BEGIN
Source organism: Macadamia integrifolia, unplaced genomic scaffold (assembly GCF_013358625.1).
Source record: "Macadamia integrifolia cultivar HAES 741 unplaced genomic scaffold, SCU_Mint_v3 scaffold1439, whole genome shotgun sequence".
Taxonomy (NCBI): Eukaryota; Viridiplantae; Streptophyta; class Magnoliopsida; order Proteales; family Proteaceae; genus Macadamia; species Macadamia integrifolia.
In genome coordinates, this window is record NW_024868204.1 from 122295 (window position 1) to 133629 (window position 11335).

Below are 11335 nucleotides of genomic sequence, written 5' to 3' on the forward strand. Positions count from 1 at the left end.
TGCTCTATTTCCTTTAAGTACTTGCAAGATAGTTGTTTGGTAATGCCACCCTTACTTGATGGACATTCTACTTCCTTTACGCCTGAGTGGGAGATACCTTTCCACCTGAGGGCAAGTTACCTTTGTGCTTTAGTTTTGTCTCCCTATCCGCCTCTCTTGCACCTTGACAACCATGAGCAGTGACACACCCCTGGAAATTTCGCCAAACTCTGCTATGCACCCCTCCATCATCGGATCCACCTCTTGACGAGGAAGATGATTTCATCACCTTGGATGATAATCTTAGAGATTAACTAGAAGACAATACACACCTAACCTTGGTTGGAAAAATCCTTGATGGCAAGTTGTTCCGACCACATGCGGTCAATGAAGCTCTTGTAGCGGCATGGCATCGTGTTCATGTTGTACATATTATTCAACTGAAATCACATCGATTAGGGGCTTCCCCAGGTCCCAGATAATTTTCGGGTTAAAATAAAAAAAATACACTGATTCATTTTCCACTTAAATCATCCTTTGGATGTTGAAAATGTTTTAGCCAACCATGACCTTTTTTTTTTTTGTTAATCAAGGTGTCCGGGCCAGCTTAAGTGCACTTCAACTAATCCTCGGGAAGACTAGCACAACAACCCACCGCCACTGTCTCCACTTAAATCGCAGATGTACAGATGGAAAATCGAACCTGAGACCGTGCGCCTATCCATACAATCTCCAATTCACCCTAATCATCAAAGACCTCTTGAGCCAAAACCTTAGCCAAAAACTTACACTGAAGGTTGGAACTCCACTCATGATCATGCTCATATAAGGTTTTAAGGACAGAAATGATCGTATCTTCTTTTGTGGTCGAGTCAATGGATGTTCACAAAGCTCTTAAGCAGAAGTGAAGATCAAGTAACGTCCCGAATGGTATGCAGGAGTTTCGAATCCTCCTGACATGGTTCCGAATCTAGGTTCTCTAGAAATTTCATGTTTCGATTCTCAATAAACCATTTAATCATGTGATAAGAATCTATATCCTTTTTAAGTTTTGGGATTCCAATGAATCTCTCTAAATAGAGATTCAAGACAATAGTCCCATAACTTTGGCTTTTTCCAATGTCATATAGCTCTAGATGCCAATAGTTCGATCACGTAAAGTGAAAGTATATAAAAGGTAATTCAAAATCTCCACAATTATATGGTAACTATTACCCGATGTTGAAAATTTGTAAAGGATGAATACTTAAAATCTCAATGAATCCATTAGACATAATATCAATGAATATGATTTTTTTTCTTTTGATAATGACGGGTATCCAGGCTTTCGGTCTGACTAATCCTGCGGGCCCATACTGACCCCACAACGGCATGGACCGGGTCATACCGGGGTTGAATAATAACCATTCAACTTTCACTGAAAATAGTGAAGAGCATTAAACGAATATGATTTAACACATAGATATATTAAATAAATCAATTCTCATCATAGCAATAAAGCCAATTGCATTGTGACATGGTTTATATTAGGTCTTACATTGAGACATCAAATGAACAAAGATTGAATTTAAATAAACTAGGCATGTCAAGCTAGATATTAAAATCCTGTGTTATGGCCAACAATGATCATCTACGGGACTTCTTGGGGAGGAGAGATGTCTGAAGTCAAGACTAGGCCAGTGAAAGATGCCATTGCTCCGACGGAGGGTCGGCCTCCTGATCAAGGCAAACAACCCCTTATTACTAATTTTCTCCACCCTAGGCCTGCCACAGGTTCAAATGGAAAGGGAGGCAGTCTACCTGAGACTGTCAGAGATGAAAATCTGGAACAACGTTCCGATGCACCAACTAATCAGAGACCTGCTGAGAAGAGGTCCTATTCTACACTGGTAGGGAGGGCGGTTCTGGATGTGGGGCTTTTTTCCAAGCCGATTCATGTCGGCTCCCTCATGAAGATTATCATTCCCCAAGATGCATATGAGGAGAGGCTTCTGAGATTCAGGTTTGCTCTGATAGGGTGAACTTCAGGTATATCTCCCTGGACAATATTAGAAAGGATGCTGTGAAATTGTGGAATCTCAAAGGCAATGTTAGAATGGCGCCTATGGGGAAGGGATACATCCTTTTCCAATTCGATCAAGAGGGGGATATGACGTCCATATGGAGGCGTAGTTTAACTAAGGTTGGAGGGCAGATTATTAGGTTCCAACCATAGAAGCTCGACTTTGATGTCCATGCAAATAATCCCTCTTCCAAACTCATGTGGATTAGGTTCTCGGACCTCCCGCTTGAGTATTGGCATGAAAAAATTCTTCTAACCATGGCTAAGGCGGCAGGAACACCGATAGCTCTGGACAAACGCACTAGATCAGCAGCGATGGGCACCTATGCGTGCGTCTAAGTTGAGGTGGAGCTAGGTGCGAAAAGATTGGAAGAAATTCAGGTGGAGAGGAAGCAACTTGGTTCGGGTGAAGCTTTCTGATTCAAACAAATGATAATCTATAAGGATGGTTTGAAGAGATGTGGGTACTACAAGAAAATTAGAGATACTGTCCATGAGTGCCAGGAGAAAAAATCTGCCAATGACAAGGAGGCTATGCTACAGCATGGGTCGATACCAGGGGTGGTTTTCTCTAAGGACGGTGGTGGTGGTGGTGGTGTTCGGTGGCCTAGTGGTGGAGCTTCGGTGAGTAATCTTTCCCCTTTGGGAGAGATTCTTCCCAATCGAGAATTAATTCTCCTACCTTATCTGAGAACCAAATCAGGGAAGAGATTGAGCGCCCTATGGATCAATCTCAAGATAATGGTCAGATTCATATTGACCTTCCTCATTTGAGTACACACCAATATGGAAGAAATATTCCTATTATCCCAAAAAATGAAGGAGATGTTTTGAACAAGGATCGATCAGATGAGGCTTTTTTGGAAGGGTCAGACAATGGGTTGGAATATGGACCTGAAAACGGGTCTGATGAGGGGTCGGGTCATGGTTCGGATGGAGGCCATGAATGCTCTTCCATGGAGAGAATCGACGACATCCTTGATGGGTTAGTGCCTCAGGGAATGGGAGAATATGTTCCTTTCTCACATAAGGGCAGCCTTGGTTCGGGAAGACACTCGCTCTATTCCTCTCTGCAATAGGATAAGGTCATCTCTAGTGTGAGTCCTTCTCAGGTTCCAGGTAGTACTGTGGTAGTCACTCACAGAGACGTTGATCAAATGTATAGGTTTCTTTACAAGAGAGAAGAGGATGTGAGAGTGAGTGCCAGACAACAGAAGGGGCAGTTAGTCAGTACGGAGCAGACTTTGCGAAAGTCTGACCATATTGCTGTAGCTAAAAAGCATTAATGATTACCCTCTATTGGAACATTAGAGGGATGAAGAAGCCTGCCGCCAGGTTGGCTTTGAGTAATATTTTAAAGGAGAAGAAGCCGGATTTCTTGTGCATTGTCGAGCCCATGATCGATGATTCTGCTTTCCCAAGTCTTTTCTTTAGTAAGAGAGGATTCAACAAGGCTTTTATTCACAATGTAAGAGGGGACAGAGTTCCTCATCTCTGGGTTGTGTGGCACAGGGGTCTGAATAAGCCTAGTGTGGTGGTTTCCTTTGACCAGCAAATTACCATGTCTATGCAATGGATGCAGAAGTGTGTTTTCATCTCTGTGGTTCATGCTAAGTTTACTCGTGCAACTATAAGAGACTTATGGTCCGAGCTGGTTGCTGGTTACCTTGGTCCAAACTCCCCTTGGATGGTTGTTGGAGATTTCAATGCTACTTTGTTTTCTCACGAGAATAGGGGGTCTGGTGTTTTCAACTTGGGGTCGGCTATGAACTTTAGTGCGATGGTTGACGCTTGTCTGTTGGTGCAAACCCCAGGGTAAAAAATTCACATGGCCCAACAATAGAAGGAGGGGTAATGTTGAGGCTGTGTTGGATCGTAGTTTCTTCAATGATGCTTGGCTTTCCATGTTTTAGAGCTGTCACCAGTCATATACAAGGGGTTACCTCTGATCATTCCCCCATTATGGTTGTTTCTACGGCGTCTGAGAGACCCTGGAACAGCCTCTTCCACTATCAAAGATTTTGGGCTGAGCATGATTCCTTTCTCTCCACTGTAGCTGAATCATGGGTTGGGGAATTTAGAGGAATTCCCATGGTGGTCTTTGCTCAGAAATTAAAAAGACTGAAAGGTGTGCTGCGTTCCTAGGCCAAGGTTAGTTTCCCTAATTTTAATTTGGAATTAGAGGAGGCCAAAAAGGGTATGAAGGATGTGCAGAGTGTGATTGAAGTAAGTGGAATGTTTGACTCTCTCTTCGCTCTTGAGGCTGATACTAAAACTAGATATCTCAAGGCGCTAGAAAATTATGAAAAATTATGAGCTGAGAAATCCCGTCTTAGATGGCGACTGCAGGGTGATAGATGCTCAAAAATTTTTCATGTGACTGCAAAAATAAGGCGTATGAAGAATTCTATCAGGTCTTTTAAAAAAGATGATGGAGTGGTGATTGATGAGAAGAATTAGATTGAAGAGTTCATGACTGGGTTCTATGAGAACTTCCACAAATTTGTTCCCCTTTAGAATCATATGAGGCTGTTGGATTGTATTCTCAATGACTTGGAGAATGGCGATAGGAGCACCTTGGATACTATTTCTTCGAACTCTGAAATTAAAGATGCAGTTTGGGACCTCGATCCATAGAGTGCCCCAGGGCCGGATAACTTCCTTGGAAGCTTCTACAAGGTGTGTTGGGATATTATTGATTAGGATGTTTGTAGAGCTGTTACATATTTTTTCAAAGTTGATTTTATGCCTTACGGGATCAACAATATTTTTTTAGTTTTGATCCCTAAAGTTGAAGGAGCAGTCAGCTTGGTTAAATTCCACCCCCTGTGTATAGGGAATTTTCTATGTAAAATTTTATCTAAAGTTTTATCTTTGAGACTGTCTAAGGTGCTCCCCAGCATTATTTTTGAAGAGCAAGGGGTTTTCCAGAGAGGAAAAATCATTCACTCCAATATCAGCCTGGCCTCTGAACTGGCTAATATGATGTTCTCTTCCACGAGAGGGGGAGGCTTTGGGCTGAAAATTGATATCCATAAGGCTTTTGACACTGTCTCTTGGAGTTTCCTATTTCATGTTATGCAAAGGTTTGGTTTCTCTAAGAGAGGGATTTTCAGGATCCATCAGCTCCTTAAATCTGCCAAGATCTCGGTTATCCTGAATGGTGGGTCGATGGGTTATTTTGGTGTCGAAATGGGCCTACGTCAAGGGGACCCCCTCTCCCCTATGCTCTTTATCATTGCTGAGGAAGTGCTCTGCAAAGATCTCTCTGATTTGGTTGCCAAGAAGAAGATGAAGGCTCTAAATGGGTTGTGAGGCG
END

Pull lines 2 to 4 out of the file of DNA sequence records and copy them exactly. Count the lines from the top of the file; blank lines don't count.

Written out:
Source record: "Macadamia integrifolia cultivar HAES 741 unplaced genomic scaffold, SCU_Mint_v3 scaffold1439, whole genome shotgun sequence".
Taxonomy (NCBI): Eukaryota; Viridiplantae; Streptophyta; class Magnoliopsida; order Proteales; family Proteaceae; genus Macadamia; species Macadamia integrifolia.
In genome coordinates, this window is record NW_024868204.1 from 122295 (window position 1) to 133629 (window position 11335).